In a quiet courtroom, an attorney steps up to a lectern to deliver a closing argument. The defendant in the case is charged with murder, accused of having stabbed a woman to death in front of her infant child.
“He beat her in the face,” the attorney says, pounding a fist on the lectern, voice rising. After killing the victim, the defendant “ran from the apartment and left behind 1-year-old Kendall, alone with his mother’s body,” the attorney went on.
The case and closing argument were real. The attorney was acting. In total, six attorneys with trial experience — three men and three women — performed identical re-enactments of the closing argument for a psychology study at Arizona State University. The study shows gender bias skews the way people perceive an attorney’s effectiveness in the courtroom when expressing anger.
According to the study results, published June 25 in the journal Law and Human Behavior, male and female test viewers found the angry male attorneys to be commanding, powerful, competent and hirable. They found angry female attorneys to be shrill, hysterical, grating and ineffective.
“A good attorney is expected to show traditionally male characteristics in court — anger, aggression, power. But what’s happening is that men benefit from this, while we are penalizing women for showing these same characteristics,” said Jessica Salerno, an ASU psychology assistant professor and lead researcher on the study. “We watch so many courtroom dramas where lawyers are expressing emotion, and there are fireworks in the courtroom. People expect attorneys to express themselves this way. This expectation sets men up well for success, but for women it backfires.”
Video by Deanna Dent/ASU Now
Past studies have established that showing emotion in various situations hurts women while at the same time benefits men. However, these past studies are set in situations where emotion is unexpected, such as a business meeting.
Salerno and her team — which included Hannah J. Phalen, ASU doctoral candidate; Rosa Reyes, ASU graduate student; and Nicholas J. Schweitzer, an associate professor in ASU’s School of Behavioral and Social Sciences — wanted to arrange a situation where emotion was expected.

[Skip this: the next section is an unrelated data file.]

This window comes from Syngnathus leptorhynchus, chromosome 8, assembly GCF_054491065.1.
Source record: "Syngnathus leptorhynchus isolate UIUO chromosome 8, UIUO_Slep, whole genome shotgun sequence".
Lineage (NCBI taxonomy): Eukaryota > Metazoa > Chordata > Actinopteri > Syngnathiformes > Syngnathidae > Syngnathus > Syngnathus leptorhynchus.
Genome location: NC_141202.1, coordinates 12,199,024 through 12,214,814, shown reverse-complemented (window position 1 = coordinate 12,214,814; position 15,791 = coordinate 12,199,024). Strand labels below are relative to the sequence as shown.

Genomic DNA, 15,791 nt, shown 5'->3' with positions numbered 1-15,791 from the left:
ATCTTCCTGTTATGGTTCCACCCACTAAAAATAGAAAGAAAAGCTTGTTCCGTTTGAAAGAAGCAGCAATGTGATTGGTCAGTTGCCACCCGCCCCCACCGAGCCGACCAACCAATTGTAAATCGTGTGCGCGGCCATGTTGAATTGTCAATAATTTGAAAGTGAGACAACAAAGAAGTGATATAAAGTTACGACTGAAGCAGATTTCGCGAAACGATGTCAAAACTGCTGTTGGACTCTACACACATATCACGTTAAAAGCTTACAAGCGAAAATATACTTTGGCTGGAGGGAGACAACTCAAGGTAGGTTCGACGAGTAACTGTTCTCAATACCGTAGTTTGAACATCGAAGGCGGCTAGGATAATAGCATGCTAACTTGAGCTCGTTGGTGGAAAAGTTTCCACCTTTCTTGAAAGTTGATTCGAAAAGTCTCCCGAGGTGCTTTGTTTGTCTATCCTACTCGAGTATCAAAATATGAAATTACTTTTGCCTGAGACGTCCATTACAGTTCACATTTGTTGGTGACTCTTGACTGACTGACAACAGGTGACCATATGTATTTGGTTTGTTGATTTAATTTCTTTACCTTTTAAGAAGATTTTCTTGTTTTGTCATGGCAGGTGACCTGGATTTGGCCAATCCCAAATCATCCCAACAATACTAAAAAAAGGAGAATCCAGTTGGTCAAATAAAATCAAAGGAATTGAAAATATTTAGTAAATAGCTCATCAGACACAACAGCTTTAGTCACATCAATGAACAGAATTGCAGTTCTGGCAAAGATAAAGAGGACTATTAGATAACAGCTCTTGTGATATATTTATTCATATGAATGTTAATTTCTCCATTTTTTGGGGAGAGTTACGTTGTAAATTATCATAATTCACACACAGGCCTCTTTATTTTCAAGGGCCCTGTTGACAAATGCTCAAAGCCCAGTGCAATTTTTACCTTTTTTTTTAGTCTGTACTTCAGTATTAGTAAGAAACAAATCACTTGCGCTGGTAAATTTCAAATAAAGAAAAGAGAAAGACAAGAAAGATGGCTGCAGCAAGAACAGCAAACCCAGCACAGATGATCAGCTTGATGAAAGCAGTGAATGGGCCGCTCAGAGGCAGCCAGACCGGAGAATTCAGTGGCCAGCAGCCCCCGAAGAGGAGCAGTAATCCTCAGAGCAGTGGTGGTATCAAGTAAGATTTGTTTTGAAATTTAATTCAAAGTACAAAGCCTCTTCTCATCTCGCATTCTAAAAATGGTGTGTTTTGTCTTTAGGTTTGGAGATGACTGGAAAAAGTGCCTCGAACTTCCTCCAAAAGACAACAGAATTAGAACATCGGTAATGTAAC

In this instance, that situation was an attorney delivering a closing argument in a gruesome murder case. The research team gathered nearly 700 participants to watch videos of the actors delivering the closing argument. Participants shared their impressions of the attorneys and whether they would hire them.
“We asked the participants how angry they thought the actors were,” Salerno said. “Participants felt the men and women were similarly angry. But unfortunately, we did replicate the results found in other studies. The angry men were found to be more effective, and viewers wanted to hire them. This backfired for women. People thought the angry women were less effective, and they wanted to hire them less.”
Additionally, women and men felt the same way, which Salerno said shows that this bias is operating at an implicit level.
“We all grow up in the same culture,” she said. “We are exposed to the same gender stereotypes. In the long term, this means that female attorneys may not be able to demonstrate the conviction and power people expect from men. This has unfortunate long-term implications for their careers and effectiveness with juries.”
Top photo: Jessica Salerno, assistant professor in the School of Social and Behavioral Sciences in ASU's New College of Interdisciplinary Arts and Sciences, says that expectations of lawyer behavior in a courtroom can backfire for women. Photo by Deanna Dent/ASU Now